QAD quadrant iridium limited

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    QUADRANT IRIDIUM LIMITED

    US company, Iridium Satellite LLC has announced the availability of
    its global satellite voice and data communications solution for
    affordable crew calling services to the maritime industry. Iridium's
    crew calling program simultaneously supports pre-paid calling for
    individual crew members and subscription services for a vessel's
    official communications. The new crew calling solution allows both
    official and personal communications from a single phone whilst
    eliminating the need for the tracking of calls and the manual
    processing of bills to support both functions. The crew calling plan
    delivers one of the most affordable communications options to the
    maritime market today with flat rate prising and no roaming or zone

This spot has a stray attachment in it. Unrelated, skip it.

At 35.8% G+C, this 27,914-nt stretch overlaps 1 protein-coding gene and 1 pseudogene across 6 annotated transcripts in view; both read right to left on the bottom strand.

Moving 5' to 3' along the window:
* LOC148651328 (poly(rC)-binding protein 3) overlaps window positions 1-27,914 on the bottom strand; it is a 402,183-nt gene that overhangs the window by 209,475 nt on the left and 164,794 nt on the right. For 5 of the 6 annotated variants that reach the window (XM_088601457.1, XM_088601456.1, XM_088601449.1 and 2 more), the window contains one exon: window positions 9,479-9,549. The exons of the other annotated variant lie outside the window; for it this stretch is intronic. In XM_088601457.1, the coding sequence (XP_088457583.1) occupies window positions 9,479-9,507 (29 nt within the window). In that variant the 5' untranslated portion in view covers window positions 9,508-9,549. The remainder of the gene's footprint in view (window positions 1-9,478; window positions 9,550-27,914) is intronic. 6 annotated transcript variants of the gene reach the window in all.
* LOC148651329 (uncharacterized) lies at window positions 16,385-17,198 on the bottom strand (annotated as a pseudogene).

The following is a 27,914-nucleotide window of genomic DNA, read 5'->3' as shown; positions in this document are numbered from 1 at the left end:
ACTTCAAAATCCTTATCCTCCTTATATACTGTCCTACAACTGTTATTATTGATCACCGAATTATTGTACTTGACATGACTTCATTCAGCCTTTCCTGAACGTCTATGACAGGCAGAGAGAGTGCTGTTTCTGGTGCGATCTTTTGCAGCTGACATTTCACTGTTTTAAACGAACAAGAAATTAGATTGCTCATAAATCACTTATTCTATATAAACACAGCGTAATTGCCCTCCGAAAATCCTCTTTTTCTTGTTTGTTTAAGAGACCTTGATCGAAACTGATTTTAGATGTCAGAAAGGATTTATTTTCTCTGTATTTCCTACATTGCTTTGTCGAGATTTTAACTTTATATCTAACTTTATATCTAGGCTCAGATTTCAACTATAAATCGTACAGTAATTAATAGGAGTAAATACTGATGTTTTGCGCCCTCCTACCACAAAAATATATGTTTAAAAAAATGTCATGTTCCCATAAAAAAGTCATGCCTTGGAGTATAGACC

charges and truly global coverage.

    Quadrant Iridium Limited has a 16% interest in the US company,
    Iridium Holdings LLC, the holding company for Iridium Satellite LLC.
    Following is the text of a press release made by Iridium Satellite
    LLC today. Also included is the text from an article from Lloyds of
    London Press Limited dealing with telephone calls made by crew
    members whilst on board ship.

    P MacLeod
    COMPANY SECRETARY

    PRESS RELEASE

    IRIDIUM SATELLITE LLC INTRODUCES CREW CALLING
    SERVICES FOR THE MARITIME MARKET

    NEW OFFERING DELIVERS AFFORDABLE, UBIQUITOUS CREW COMMUNICATIONS

    ARLINGTON, Virginia. - April 22, 2002 Iridium Satellite LLC, the
    only provider of global voice and data communications, today
    announced the availability of affordable crew calling services for
    the maritime industry. In response to customer demand for more cost
    effective and efficient ways to manage on-ship call operations,
    Iridium's crew calling solution simultaneously supports pre-paid
    calling for individual crew members and subscription services for a
    vessel's official communications. The new service simplifies the
    burdensome task of managing fleet communications costs.

    Iridium's new crew calling program allows vessel owners and operators